A mother-son duo in Klawock has developed a new iPad app that shares part of their Alaska Native culture. Simon Roberts based the app on his mother’s 2002 book, “Legends in Wood: Stories of the Totems.”
In 1995, Pamela Rae Huteson woke up to the sound of chainsaws. She looked outside, and saw crews removing old poles from the Klawock Totem Park. She ran outside to take photos before the old poles were all taken down.
“I was saddened, because I really didn’t know a lot of the stories on the totems, and at that time, I didn’t know what they were going to be doing with them,” she said.
To document the poles, Huteson started drawing them, and then used the rest of the space on the page to interpret the artwork.
“I started to write down, well, ‘If I was to write a poem about this totem, what would I write?’ And when I came to the bottom of the page, I stopped and I went on to the next totem,” she said.
She later met a publisher, who was interested in printing her poems in a book. But, to use the totems’ stories, she needed to get permission. She started with the Klawock Heenya Corporation, and they told her to go to the City of Klawock.
“They said to go to the elders, so I went to the Klawock Tlingit Nation Council of Elders, Byron Skinna, and asked if I could publish these poems, stories,” she said. “He asked if I knew them and I started to tell him the stories that I had learned, and then he said that I could.”
Since that first book in 2002, Huteson has launched more projects based on Southeast Native culture – coloring books, historic books, reference books, a radio station, and now, an app. Those last two projects were in collaboration with her son, Simon Roberts.
Roberts said he’s wanted to get into app development for a couple years now. He decided to start that venture with his mom’s book.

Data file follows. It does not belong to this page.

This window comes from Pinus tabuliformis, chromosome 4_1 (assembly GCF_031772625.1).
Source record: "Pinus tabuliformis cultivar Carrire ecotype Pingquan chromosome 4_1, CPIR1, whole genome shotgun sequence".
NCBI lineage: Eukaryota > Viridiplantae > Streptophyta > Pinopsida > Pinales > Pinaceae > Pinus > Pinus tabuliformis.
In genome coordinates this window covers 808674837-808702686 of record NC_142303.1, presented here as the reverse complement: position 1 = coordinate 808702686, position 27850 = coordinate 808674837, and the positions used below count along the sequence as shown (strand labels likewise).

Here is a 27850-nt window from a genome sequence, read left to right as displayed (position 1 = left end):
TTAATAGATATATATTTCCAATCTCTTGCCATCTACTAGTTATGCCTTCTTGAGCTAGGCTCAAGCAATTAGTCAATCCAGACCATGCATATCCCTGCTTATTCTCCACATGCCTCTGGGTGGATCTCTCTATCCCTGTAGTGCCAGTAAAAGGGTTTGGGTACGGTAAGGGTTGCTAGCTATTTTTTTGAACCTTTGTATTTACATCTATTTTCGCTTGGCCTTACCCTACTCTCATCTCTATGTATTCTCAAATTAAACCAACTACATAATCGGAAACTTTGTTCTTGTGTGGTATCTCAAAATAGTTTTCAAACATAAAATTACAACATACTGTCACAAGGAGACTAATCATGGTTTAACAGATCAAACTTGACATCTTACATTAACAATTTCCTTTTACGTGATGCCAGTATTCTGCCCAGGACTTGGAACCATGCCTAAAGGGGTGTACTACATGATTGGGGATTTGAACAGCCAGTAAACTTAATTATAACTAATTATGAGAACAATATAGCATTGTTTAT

“Her book was well put together. The only requirement we had to go above and beyond her publisher was to not use his pictures,” he said. “So we retook the pictures in the Klawock Totem Park and some scenery pictures. We worked with some local photographers, Fred Olsen in Kasaan, and here in Klawock, Henry Williamson.”
The app includes the illustrated poems, a short video of ravens on top of one of the poles, a map of Prince of Wales Island, images from other totems in Southeast Alaska, and a reading.
“We offer in the beginning of the book, just one of the stories, we have a dramatized audio book for ‘The Perfect Tree’ – certain parts we need to hear the tree, birds, the wind, people in the background, to make it feel like you’re right there in the story,” Roberts said.
Huteson said the app will be updated with additional audio readings of poems, as they are produced. She and Roberts also want to create a similar app for the iPhone, but the idea initially fit better with the iPad, because of the tablet’s larger screen.
Roberts is working on more apps, including a free one that will be ready soon.
“My second program is actually a travel guide to Klawock,” he said. “A large portion of that is telling the exact, verbatim stories of the Klawock Totem Park. We’ll be making that app free. So that we’re giving the culture and heritage back to the people.”
That app is meant for tourists, but also for younger Alaska Natives who want to know more about their own culture.
A third app is in development. It’s a language app that Roberts said will be based on established language-teaching tools.
Roberts hopes to work with various Native organizations to develop different language apps, covering many Native languages and dialects within each language, as well as how-to apps for carving or weaving. He says smartphones could be a modern way to preserve traditional cultures.
”If you look outside your window right now, in your office or even at your local grocery store, how many people are looking in the palm of their hands?” he said. “Why learn a language in the classroom when you can learn it waiting for a meeting, or waiting for the bus, or when you’re sitting on your flight going up to Juneau? You’d have your language with you in the palm of your hand, basically.”
The first app, called Totem Stories, is available now through Apple iPad. Roberts said the free travel-guide app should be done in a couple of weeks, but then it takes a while for the Apple approval process. The language app, well, that’s still got a ways to go.
Oh, and those totem poles that were taken down in 1995? Those were second-generation poles, carved in the 1930s to replicate original poles from the area. Over the past decade, the 1930s poles have been replaced with newly carved totems. The last of the third-generation poles will be raised in a ceremony this summer.
Pamela Rae Huteson’s books are available locally at Crazy Wolf Studio.